Expression Through Art After Brain Injury

Brain Injury Blog by Janelle Breese Biagioni

October 17, 2011

Expression Through Art After Brain Injury

When I suggest people use art as a way to express their feelings, often the response is, “I can’t draw.” Art is so much more than sketching on paper and there are many ways in which it can be experienced. Art is a tiny word for an expansive list of activities: music, writing, film, photography, sculpting, drawing and painting, gardening and more. 

Over the years, I have encountered some fantastic artists who never picked up a brush or pencil until after being injured. What started out as being a time-filler and form of relaxation for many has turned into being a meaningful hobby that produces astounding works of art. 

The benefit of art is that it has the capacity to affect one or more of our emotions and senses. By tapping into our creativity, we can unleash hidden talents and develop a new self-identity. Moreover, art contributes beautifully to cognitive rehabilitation. It helps to improve focus and concentration, visual perception, motor skills and even problem solving. For me, however, the greatest benefit comes from the emotional health of giving expression to our feelings. Sometimes, it is impossible to put our feelings into words. Using art (music, writing, painting etc.) gives a voice to those feelings and helps to release the pain and sorrow so we can embrace happiness and joy again.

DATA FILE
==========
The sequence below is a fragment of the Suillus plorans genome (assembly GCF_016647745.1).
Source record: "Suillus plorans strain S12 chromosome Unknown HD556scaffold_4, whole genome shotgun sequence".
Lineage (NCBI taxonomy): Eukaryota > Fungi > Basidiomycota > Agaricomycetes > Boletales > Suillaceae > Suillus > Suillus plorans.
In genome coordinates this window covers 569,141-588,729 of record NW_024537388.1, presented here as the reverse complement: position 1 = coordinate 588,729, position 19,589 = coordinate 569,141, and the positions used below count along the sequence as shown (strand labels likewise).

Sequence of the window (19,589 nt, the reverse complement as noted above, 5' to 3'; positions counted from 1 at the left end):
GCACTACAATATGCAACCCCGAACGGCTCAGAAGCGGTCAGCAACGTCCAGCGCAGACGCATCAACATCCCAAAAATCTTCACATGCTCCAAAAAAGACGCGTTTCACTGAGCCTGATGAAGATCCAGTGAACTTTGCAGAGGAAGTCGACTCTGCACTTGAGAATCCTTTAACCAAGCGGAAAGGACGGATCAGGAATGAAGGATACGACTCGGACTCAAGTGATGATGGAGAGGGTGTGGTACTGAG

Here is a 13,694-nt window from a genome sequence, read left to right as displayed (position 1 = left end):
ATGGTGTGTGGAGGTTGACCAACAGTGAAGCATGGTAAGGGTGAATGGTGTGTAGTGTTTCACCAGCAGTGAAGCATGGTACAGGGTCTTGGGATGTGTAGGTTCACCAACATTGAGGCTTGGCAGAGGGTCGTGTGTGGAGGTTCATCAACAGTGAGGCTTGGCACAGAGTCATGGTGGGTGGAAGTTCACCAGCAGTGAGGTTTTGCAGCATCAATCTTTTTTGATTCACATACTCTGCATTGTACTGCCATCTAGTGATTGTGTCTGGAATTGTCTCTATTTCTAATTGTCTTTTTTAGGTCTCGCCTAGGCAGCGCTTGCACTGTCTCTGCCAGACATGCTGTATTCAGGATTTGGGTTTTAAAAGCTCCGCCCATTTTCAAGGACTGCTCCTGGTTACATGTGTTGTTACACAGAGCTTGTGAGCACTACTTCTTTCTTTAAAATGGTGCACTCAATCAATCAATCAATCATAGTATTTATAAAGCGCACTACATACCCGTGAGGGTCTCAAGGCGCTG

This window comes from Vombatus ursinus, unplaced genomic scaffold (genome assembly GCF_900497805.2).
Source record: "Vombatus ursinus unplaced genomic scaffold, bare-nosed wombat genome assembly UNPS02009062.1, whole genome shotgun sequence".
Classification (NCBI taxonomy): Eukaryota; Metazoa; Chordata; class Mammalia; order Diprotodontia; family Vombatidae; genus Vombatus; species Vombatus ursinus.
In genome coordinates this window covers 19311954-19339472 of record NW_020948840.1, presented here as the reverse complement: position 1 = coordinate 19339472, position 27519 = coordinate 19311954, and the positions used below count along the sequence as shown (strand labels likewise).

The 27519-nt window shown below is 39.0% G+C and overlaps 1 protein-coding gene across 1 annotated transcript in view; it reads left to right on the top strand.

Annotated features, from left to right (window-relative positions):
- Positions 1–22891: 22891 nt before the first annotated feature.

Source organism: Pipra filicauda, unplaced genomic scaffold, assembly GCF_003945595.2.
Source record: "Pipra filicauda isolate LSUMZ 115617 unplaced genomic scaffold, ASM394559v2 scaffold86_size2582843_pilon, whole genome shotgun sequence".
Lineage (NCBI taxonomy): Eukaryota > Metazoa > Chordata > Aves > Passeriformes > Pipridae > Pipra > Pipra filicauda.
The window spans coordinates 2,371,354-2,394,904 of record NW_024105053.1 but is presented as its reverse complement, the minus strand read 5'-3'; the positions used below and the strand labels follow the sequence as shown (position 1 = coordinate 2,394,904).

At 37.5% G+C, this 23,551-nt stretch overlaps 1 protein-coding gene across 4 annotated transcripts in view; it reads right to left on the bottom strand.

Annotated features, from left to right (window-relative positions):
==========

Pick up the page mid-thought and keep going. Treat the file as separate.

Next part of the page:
Who cares if it isn’t perfect? If you want to perfect a talent, all you need to do is practice, practice, and practice. Take a few lessons in drawing or painting if that helps. Take in a dance class and allow yourself to escape into music and move your body. If you still doubt that you have what it takes, just look at what children can do with macaroni glued on paper and a can of spray paint – my most treasured pieces of art came from my children and grandchildren. They didn’t worry about perfection… they just allowed themselves to create. 

Do what makes your heart sing and enjoy!

One response to “Expression Through Art After Brain Injury”

  1. I sustained a brain injury in 2000 from a car collision. In that I had oil painted before, I began oil painting for recreational therapy during my rehabilitation at the hospital. After a yeat of Transitional Living at the hospital, I continued oil painting in class instruction. Not only did painting help develop motor skills, but psychologically it was the best thing I ever did.

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